Greek lessons for PNG leaders

Editorial, Normal

The National, Tuesday June 18th, 2013

 FOR the first time ever, a developed market economy has been downgraded to an “emerging market” status.

Greece, which has lent the modern world the concept of city states and organised communities, no longer qualified for the title of “developed market”, Morgan Stanley Capital International (MSCI) said last week as it relegated the debt-ridden nation to “emerging 


Greece joined other countries scampering their way up to reach developed world status such as Brazil, Mexico, Malaysia, India, China and South Korea.

Greece, whose GDP is less than US$300 billion (K652 billion) and shrinking, is one of those pit holes dug by the European debt crisis. 

It might not be on its own for much too long. Not too far behind, we are told, are Spain, Italy and Portugal.

While this is happening on the other side of the world, in an economic zone far removed from our own developing market  status, the slide by Greece has lessons for PNG.

Global international ra­ting companies such as MSCI and Standard & Poor’s publish ratings that are the benchmark for mutual funds, import/export credit agencies and financial institutions worth trillions of dollars.

Greece no longer meets the standards and has suffered as a result.  

Its economic future will be affected by this rating.

PNG was recently rated B+ by S&P. Its fortunes too, for good or worse, will also be decided by that credit ra­ting.

When it goes out to the wide world to source funding for any project, this is the rating that will be put on the table. That , among other things of course, will decide whether or not PNG has the creditworthiness to repay its debts.

The important lesson in this is to never be in a position to receive a lower ra­tings but rather the opposite.

MSCI puts every nation’s financial market into three categories. 

The first is Developed Markets. This is the throne room of the market econo­my where the US, Japan, Canada, England, Germany and most of western Europe are seated.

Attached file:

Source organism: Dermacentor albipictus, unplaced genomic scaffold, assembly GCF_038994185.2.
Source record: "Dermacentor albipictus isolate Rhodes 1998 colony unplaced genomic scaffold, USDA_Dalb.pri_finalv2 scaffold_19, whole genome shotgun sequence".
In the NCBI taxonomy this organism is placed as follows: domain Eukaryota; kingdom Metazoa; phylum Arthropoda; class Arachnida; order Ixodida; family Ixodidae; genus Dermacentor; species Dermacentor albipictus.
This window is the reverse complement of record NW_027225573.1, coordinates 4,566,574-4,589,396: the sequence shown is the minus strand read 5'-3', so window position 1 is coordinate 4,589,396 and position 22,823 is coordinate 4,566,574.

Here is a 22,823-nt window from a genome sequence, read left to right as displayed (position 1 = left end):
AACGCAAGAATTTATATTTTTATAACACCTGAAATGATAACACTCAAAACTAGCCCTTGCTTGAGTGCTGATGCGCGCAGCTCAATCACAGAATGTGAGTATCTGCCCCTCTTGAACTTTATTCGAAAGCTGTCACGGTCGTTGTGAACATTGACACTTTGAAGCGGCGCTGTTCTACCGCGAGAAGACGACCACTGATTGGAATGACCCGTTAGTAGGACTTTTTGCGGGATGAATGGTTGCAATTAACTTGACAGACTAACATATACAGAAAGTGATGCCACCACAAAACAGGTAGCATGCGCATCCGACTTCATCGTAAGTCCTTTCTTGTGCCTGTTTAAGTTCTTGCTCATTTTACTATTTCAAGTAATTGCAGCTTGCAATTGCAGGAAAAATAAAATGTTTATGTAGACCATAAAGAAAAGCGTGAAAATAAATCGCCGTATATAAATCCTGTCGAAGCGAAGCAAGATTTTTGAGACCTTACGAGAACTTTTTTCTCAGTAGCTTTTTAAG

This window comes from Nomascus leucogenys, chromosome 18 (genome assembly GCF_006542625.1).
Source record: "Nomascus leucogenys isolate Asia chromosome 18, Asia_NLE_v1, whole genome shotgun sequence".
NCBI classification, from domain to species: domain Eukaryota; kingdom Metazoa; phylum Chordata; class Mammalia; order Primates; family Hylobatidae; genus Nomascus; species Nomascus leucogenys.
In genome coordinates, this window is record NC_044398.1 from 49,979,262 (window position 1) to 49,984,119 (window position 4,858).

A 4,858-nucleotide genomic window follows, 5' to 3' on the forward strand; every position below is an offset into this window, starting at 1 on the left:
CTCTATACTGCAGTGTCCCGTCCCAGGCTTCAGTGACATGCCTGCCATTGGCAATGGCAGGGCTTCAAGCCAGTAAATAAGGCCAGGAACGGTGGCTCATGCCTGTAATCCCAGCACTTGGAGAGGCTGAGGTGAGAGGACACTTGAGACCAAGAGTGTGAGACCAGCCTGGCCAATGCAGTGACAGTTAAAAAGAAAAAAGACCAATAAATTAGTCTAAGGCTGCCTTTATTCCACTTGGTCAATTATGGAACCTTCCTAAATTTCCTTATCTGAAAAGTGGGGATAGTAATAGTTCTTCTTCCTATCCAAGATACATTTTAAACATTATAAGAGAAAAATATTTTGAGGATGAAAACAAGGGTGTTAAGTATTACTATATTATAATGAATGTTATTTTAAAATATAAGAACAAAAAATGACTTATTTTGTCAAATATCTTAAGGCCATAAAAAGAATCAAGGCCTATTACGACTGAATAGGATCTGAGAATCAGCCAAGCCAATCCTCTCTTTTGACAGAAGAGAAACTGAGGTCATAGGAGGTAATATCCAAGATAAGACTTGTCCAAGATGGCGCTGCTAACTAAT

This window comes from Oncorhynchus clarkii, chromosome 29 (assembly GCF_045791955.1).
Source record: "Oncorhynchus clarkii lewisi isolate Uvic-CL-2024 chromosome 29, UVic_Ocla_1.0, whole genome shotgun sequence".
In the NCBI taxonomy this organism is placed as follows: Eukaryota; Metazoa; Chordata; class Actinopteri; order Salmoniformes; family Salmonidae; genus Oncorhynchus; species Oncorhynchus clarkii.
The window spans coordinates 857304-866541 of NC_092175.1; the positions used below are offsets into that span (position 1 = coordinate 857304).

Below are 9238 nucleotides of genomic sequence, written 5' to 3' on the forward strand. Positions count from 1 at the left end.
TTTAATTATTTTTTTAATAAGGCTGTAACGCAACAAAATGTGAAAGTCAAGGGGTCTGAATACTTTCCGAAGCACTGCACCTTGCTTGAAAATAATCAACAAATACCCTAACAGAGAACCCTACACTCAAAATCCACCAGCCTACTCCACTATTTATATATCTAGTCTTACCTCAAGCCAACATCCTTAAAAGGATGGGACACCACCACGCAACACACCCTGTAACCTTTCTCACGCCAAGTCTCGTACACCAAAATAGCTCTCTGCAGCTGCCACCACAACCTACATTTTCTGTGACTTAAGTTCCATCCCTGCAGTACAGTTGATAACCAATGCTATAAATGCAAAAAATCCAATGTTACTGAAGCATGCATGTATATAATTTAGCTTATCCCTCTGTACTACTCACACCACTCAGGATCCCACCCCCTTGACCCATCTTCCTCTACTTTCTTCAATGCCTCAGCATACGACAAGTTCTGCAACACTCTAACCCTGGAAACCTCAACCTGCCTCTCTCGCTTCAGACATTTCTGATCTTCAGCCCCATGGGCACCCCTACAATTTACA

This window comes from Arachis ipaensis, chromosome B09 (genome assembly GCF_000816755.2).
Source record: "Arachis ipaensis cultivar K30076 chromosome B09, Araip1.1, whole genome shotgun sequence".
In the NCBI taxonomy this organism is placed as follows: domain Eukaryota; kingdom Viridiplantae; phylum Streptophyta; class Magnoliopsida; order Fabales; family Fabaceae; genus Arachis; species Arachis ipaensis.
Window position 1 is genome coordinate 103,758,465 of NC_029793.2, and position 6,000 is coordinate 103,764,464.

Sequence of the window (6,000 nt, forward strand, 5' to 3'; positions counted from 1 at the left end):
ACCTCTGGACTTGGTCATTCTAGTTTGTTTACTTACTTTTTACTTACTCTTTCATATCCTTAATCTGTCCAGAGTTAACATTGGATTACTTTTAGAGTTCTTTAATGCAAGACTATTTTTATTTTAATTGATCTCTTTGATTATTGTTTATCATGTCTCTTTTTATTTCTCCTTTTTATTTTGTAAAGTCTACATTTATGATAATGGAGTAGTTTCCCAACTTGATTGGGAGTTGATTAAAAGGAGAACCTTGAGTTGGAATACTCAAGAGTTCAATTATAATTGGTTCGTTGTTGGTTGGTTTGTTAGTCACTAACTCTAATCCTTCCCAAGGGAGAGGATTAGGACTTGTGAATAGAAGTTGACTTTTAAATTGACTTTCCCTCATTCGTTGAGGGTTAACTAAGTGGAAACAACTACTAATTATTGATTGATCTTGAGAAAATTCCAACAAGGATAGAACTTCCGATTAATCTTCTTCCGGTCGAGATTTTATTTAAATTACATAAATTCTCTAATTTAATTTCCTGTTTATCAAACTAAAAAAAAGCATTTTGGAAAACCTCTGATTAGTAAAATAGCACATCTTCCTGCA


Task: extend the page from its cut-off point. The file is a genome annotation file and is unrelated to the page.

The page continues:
They have political stabi­lity, physical infrastructure, established government and private sector infrastructure such as banks, courts and so on. 

This is where all nations of the world aspire to be. To fall from grace from this pedestal is any nation’s world economic nightmare.

The second category is of course the Emerging Markets which include many of the countries of South America, Southeast Asia, and Asia. This is where the excitement is. 

A lot of investment moves to these places to take advantage of their rapidly expanding  markets.

The third category is the Frontier or Developing Markets where PNG, much of the South Pacific outside of Australia and New Zealand, the Caribbean and Africa are clustered.

They are in the lowest investable market category.

There is a lot of effort being made to join the world economy but there are seemingly insurmountable hurdles to get over in terms of governance, lack of physical 

infrastructure and lack of capacity.

An economic miracle is needed to attract business and investment from the 

developed and emerging markets.

Papua New Guinea is a part of the global market and while it seems to have kept its economic wits about it to emerge as a growing, healthy economy, just ha­ving plenty of cash in the bank should not be seen as the answer.

Growth must translate to improvement across the entire socioeconomic spectrum of the country. 

Only when PNG’s social human indicators are positive will it be poised to make the jump from frontier economy towards emerging economy.